Design of metal structures of custom composition using additive manufacturing

Lead Research Organisation: University of Nottingham
Department Name: Faculty of Engineering


Additive Manufacturing (AM) offers a new fabrication paradigm that allows almost total control over how materials are processed and connected. This versatility has led to the development of promising metal structures of customisable (graded) chemical composition which, if correctly designed, could be used to replace components now formed by joining modular elements made of different alloys. Structures of customised composition could find applications in a variety of industries especially energy, automotive and aerospace where it is often
required management of extreme thermal and mechanical conditions. Using AM to control the composition within a structure would allow designers to tune
mechanical and physical properties in specific locations (e.g. density, coefficients of thermal expansion, ferromagnetism, strength, etc.) and therefore enhance part
Although grading chemical composition offers unique opportunities to create new
outstanding materials, there is a requirement to understand how different metals
can be intimately combined during AM to systematically achieve desired properties.
This PhD aims to fill this knowledge gap by establishing guidelines for the identification of suitable material combinations for use in laser-based AM whilst fabricating reliable parts with no structural defects (e.g. cracks and voids). This will be accomplished by determining the structural and thermal behaviour of the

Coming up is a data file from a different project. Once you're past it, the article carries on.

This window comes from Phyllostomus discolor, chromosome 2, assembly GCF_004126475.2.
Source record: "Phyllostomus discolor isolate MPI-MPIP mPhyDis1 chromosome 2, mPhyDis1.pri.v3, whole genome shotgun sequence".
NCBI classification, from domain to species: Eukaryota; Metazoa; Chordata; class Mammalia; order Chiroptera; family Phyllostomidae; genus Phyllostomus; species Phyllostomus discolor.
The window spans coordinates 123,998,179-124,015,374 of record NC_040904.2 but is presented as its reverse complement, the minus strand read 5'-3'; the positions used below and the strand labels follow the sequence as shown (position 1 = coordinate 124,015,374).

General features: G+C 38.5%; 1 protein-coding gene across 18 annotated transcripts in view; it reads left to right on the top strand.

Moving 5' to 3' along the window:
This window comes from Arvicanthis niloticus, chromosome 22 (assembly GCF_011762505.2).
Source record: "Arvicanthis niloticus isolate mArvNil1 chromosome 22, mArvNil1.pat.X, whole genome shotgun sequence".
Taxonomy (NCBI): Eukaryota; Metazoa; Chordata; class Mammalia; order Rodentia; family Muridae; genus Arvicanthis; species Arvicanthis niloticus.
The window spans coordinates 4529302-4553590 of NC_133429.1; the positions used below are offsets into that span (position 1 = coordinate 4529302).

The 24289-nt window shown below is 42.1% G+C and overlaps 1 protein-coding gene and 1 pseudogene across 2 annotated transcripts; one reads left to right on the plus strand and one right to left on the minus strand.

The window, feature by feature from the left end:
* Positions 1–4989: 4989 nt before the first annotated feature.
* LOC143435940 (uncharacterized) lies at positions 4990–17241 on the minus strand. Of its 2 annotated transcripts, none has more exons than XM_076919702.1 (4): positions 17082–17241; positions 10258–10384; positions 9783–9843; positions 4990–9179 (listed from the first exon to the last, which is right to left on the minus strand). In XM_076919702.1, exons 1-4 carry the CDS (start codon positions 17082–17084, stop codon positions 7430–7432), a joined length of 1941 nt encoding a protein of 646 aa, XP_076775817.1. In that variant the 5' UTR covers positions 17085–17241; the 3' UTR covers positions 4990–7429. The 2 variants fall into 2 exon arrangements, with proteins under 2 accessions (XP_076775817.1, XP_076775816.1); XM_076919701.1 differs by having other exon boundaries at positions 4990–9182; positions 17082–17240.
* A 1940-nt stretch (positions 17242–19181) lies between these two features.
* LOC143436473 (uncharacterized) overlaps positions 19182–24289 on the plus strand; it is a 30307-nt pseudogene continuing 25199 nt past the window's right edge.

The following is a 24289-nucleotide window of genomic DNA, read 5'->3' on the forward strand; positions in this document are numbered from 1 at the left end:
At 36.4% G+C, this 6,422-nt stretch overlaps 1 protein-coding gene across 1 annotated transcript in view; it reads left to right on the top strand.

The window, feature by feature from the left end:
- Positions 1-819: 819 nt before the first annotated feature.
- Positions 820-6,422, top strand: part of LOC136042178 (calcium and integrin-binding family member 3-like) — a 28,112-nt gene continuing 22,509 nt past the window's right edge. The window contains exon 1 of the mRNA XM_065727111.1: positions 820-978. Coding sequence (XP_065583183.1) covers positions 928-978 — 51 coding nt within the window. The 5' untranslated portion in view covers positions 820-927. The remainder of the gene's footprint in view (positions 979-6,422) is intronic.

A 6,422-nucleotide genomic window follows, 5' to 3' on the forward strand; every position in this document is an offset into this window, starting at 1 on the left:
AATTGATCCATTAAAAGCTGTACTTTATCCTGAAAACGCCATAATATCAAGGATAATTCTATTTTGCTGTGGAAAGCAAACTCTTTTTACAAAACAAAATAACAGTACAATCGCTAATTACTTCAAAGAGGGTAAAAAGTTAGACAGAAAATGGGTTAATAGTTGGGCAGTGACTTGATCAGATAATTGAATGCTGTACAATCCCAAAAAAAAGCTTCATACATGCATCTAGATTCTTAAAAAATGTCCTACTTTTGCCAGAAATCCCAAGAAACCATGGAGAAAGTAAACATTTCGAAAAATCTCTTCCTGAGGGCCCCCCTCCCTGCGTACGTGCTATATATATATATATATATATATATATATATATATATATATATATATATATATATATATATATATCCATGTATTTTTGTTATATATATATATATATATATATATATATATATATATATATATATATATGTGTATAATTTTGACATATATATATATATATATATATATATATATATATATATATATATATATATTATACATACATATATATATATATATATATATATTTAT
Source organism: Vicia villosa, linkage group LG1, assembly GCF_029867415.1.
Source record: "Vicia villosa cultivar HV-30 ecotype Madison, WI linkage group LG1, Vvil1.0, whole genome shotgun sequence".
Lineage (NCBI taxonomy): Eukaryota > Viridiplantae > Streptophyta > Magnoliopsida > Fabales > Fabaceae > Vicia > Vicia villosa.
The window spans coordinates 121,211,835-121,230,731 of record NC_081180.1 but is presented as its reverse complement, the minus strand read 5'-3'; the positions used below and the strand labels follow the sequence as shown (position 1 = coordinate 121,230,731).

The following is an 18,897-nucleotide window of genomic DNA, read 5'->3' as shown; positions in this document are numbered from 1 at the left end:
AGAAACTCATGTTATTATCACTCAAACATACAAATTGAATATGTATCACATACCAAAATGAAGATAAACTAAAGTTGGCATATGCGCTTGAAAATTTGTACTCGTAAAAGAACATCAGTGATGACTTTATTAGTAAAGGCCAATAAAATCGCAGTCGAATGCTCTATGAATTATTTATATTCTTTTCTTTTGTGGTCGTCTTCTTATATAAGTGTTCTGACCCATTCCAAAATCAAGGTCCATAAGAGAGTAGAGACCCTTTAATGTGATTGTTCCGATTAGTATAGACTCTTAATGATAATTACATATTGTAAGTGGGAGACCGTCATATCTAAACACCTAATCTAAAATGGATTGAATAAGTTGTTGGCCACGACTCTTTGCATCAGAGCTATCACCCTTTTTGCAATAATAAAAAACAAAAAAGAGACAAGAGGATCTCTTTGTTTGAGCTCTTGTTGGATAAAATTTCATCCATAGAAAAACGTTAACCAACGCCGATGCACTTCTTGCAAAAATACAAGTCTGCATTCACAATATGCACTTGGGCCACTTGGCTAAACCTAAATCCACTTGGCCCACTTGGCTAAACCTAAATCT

interface regions of the printed component (locations where dissimilar materials are in contact) as a function of the printing laser parameters. The project builds on the expertise developed at the Centre for Additive Manufacturing (CfAM) on the application of computational materials science techniques to laser AM to identify and select suitable material combinations. State-of-the-art AM software will be used to design parts with the identified materials in such a way as to satisfy the desired properties of the final part. Instrumental to the correct design of these complex parts will be the characterisation and testing of the interfaces formed in the printed structures. The PhD student will develop these structures with a combination of AM and metrology techniques, advanced materials testing, microscopy and numerical modelling, thereby gaining a broad set of skills and knowledge relevant to advanced manufacturing and materials research. The student appointed will work as part of a dynamic interdisciplinary team at CfAM, one of the largest research centres for additive manufacturing and 3D printing worldwide.


10 25 50

Studentship Projects

Project Reference Relationship Related To Start End Student Name
EP/T517902/1 30/09/2020 29/09/2025
2593424 Studentship EP/T517902/1 30/09/2021 29/09/2025 Alasdair Bulloch